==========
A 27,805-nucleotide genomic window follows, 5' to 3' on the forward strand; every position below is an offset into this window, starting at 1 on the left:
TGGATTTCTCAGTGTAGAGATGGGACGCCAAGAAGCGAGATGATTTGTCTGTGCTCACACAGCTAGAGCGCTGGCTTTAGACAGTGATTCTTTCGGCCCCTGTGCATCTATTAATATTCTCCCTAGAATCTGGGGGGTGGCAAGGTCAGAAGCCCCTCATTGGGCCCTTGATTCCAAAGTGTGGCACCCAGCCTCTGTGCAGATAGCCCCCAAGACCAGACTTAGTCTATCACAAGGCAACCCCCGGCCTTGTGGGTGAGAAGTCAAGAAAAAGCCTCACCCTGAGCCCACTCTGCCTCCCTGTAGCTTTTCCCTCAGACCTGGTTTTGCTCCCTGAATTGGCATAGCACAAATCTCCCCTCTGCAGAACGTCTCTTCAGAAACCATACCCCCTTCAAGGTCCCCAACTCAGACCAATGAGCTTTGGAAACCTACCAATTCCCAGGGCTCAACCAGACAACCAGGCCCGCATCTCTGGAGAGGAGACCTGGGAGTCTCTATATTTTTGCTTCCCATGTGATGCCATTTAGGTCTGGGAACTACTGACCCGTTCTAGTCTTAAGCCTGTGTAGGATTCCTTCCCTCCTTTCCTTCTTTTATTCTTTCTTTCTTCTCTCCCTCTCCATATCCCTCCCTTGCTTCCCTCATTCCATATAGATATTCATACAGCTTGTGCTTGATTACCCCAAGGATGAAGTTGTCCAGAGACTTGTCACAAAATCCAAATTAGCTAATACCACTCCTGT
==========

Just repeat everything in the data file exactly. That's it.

A 27,805-nucleotide genomic window follows, 5' to 3' on the forward strand; every position below is an offset into this window, starting at 1 on the left:
TGGATTTCTCAGTGTAGAGATGGGACGCCAAGAAGCGAGATGATTTGTCTGTGCTCACACAGCTAGAGCGCTGGCTTTAGACAGTGATTCTTTCGGCCCCTGTGCATCTATTAATATTCTCCCTAGAATCTGGGGGGTGGCAAGGTCAGAAGCCCCTCATTGGGCCCTTGATTCCAAAGTGTGGCACCCAGCCTCTGTGCAGATAGCCCCCAAGACCAGACTTAGTCTATCACAAGGCAACCCCCGGCCTTGTGGGTGAGAAGTCAAGAAAAAGCCTCACCCTGAGCCCACTCTGCCTCCCTGTAGCTTTTCCCTCAGACCTGGTTTTGCTCCCTGAATTGGCATAGCACAAATCTCCCCTCTGCAGAACGTCTCTTCAGAAACCATACCCCCTTCAAGGTCCCCAACTCAGACCAATGAGCTTTGGAAACCTACCAATTCCCAGGGCTCAACCAGACAACCAGGCCCGCATCTCTGGAGAGGAGACCTGGGAGTCTCTATATTTTTGCTTCCCATGTGATGCCATTTAGGTCTGGGAACTACTGACCCGTTCTAGTCTTAAGCCTGTGTAGGATTCCTTCCCTCCTTTCCTTCTTTTATTCTTTCTTTCTTCTCTCCCTCTCCATATCCCTCCCTTGCTTCCCTCATTCCATATAGATATTCATACAGCTTGTGCTTGATTACCCCAAGGATGAAGTTGTCCAGAGACTTGTCACAAAATCCAAATTAGCTAATACCACTCCTGT